An institutional arrangement was made within the Programme to liaise with people at different regional, national and local levels. As an example, five Advisors were recruited to communicate with people at the public and community level. Small groups representing different stakeholders from the region were also organized as Caspian Concern Groups (CCG) to serve as voluntary bodies with an interest and commitment to support dialogue with the Programme and to air the concerns of local communities related to Caspian environmental issues.

Databases, workshops, website and grants

To facilitate communications, specifically at the local and national level, CEP prepared an NGO database to improve linkages between interested Caspian environmental NGOs, as well as a media database. Workshops were held for journalists from different media in the Caspian region to provide them with hands-on skill building for developing environmental news stories for publication in national, local and international media.

CEP communications with stakeholders is enhanced with the aid of a user-friendly website (http://www.caspianenvironment.org) containing updated information on environmental activities in the Caspian region. There is also a unique electronic library with a comprehensive scientific database and technical reports developed under the Programme. The CEP news “E-Bulletin” is delivered monthly through the CEP website and acts as a window for all stakeholders to express their views, share news and communicate with others. CEP also publishes books, brochures, educational materials and promotional items, each bearing information and slogans about the Caspian Sea environment. Each publication has its own target group. Soft copies of publications are available on the website.

To have more effective communications at the national and local level, CEP designed two Grants Programmes to encourage the public to participate in CEP activities. The larger MSGP (Matched Small Grants Programme), with grants up to USD 50,000, supports pilot projects that address urgent Caspian Sea environmental issues. The smaller MEG (Micro Environment Grants), with grants up to USD 3,000, support projects raising public awareness, knowledge and understanding of Caspian environmental issues. Many interesting completed and ongoing project examples can be found at CEP Grants Programme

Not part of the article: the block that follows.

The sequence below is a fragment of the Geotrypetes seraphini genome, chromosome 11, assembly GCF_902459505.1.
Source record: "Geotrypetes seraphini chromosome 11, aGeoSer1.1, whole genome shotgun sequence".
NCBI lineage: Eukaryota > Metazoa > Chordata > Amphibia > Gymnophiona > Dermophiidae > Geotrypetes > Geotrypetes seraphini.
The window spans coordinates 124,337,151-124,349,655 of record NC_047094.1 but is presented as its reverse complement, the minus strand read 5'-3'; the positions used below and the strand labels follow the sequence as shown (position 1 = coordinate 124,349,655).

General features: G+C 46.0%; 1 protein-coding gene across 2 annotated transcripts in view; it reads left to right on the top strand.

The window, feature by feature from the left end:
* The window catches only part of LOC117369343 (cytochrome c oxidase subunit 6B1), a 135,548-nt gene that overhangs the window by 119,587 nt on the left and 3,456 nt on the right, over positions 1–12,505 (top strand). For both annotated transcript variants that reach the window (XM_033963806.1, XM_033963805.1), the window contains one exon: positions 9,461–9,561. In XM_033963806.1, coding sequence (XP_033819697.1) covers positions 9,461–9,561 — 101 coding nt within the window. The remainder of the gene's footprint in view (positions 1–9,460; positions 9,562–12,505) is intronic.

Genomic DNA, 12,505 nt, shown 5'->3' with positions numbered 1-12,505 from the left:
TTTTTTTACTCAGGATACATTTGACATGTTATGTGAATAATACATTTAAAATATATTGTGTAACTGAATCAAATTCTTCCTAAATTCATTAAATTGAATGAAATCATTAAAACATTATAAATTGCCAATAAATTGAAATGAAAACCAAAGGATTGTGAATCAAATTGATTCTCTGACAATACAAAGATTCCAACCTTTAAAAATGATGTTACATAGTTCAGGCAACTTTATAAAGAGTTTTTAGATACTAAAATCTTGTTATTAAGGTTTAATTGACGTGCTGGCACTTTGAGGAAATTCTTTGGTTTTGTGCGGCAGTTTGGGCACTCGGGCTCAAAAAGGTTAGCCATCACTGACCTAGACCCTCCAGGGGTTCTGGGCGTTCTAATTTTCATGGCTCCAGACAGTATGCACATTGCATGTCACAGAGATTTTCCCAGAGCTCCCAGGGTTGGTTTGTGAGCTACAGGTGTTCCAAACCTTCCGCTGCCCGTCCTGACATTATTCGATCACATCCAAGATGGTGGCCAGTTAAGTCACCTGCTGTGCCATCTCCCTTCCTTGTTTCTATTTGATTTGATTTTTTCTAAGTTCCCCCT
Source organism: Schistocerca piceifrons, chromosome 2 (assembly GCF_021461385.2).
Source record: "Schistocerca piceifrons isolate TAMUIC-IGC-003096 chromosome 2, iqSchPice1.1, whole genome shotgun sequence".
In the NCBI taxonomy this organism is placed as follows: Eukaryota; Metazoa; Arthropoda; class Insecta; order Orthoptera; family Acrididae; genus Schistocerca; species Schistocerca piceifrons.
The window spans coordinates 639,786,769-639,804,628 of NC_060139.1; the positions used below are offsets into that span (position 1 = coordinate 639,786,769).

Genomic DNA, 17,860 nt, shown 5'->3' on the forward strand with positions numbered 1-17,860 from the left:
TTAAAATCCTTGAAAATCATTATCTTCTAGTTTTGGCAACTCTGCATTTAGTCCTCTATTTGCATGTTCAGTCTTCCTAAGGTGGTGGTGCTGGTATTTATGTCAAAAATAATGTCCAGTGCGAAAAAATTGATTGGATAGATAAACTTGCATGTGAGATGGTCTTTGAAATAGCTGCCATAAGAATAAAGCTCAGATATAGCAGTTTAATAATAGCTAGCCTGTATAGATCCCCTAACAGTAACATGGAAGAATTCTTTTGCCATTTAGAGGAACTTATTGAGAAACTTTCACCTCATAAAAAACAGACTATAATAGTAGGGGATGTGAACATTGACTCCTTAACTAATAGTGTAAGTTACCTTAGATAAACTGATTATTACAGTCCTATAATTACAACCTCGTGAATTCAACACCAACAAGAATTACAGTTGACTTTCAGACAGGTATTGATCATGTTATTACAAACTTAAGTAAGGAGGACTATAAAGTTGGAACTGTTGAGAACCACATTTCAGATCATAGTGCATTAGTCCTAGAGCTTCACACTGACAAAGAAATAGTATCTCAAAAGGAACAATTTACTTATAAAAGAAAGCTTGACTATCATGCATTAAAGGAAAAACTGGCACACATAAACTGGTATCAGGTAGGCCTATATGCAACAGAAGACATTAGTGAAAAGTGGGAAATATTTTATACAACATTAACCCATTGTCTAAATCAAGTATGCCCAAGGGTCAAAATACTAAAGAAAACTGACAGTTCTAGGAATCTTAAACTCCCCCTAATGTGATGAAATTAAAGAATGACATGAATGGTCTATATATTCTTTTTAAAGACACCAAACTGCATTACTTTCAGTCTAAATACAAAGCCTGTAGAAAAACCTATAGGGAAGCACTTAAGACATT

Strategic public participation

Finally, in order to have a strategic approach towards communication objectives, CEP formulated a Public Participation Strategy (PPS) for the Caspian Sea which helps enhancing our communications and other objectives. The Caspian PPS was based on the GT survey and Stakeholder Analysis Report and through a consultative, participatory, transparent and inclusive process within the Caspian region.

The PPS serves as a flexible framework and addresses stakeholder participation in Caspian environmental initiatives through capacity building and strengthening the legal and institutional basis. It establishes new formal and informal institutions for public participation and facilitates a systematic and transparent information flow to raise public awareness. The desired outcome of PPS is to enhance and inform stakeholders and facilitate inter-sectoral participation in the management of the Caspian environment. The document divides CEP’s target audiences into three groups at the regional, national and local levels and provides recommendations for actions expected to be taken by them.

The Caspian PPS was endorsed by the CEP Steering Committee Meeting in February 2006 and Operational Plans for activities at the various levels (local, national and regional) are being developed, together with monitoring and evaluation indicators in each Caspian country based on the PPS and priority areas in each country.

Results and Impact